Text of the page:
Department of Horticulture
So many letters have been received concerning my method of starting alfalfa by setting one year roots instead of by sowing seed, that it appears timely to summarize the experience up to date in this bulletin. The question is often received, "Do you recommend transplanting to the farmer?” My reply is that I cannot recommend the method to anyone until it is fully standardized and perfected. Hundreds of farmers have had excellent results with transplanting in a limited way for seed. Many have grown seed at the rate of one pound of seed from eight or ten plants and in this way have built up a considerable acreage from a small beginning. But for any considerable area, success will depend on having the right machine. In like manner, the wheat industry of the United States may be said to depend in large measure upon the self-hinder, and the hay industry upon the mower. On the uplands of an immense area of the far western states it is becoming a recognized practice to sow alfalfa in cultivated rows. For such regions I believe transplanting will be the coming method as it gives each plant the right distance from the beginning and there is no overcrowding of the plants in the row. Furthermore, many farmers on dry western uplands are learning by their own experience that transplanting insures a stand under conditions when seed fails.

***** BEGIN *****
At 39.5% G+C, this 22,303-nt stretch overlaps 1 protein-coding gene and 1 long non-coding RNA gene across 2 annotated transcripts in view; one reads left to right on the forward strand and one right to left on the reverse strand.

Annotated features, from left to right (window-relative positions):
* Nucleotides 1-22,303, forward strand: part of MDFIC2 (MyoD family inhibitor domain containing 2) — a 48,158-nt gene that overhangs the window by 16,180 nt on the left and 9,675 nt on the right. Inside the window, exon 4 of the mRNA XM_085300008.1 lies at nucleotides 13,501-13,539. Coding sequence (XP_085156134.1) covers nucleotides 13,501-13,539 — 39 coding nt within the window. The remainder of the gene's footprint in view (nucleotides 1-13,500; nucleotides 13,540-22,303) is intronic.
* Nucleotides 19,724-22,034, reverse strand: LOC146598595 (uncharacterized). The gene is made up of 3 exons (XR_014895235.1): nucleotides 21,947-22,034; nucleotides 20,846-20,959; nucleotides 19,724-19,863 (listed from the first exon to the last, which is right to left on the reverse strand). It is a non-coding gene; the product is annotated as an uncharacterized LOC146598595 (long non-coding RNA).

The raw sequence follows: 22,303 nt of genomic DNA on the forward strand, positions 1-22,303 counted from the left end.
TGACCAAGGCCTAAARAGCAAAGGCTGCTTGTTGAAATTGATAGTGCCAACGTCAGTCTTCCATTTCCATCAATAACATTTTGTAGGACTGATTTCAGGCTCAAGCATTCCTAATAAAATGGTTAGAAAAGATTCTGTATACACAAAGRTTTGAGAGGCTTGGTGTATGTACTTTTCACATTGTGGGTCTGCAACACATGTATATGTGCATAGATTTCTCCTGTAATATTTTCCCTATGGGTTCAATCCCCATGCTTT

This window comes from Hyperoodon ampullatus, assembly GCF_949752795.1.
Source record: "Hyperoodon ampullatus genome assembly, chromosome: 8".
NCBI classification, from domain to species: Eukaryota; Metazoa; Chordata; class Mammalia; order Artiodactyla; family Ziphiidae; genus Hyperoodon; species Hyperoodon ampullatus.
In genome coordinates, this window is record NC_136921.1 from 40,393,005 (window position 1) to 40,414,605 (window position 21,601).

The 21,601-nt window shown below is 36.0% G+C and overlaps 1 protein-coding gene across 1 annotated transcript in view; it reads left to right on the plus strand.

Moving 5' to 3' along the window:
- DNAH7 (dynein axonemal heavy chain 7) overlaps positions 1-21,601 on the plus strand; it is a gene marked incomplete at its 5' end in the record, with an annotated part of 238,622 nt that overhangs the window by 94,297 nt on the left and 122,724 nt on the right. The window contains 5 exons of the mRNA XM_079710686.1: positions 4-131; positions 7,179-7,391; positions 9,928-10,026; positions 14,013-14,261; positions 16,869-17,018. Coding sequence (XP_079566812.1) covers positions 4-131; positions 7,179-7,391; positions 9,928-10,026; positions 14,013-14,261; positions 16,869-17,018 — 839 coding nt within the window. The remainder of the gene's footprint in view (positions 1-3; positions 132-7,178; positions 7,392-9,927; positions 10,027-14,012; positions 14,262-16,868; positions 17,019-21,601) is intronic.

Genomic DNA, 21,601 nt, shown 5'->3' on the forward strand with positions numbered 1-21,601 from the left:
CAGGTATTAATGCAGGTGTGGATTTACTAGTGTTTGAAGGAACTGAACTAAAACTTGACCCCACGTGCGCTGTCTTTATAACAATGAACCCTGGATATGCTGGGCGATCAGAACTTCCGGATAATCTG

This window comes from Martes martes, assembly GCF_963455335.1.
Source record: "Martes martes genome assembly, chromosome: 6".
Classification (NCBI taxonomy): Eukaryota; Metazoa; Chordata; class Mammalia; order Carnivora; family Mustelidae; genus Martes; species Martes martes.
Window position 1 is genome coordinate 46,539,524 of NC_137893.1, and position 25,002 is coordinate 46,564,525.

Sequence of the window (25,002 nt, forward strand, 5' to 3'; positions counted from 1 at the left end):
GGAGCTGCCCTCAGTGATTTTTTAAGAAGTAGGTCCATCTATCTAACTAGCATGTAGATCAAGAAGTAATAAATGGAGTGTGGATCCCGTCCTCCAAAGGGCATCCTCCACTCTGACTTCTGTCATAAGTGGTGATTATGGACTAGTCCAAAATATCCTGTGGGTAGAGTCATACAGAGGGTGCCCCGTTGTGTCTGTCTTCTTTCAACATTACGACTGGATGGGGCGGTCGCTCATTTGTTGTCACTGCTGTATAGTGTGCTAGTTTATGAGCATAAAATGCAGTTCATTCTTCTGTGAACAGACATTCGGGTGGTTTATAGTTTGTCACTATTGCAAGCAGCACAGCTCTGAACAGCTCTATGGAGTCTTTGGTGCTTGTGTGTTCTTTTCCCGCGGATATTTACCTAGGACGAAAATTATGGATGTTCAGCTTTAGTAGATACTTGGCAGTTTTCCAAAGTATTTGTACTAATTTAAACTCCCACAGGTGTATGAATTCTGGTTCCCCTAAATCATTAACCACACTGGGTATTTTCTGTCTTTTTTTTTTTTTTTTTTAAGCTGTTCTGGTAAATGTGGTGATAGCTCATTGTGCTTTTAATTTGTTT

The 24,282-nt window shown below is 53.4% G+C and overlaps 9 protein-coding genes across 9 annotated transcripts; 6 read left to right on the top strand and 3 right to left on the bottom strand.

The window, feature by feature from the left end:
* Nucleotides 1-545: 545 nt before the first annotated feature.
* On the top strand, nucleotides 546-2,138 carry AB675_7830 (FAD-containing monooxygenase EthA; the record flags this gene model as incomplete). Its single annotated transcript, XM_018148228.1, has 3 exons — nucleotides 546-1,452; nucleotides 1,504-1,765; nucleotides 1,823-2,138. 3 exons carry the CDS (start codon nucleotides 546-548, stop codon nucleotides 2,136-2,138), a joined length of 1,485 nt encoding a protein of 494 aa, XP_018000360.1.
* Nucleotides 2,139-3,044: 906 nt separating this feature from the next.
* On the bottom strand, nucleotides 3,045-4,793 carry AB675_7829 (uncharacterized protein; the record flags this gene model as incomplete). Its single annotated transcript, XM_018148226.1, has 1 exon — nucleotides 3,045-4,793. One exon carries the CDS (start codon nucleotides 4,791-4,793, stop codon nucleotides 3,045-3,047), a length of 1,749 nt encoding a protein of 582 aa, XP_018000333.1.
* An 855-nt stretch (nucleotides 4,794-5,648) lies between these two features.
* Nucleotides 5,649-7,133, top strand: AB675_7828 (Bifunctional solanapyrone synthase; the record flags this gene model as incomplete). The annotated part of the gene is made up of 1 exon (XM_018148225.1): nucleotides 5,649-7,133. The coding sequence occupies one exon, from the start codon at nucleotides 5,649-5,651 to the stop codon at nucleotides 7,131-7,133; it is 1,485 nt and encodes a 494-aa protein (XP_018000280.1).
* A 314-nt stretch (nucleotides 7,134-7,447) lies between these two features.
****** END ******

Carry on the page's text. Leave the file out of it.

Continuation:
alfalfa, transplanting alfalfa, transporting crops
South Dakota Experiment Station, South Dakota State College of Agriculture and Mechanic Arts
Hansen, N.E., "Transplanting Alfalfa" (1916). Agricultural Experiment Station Bulletins. 167.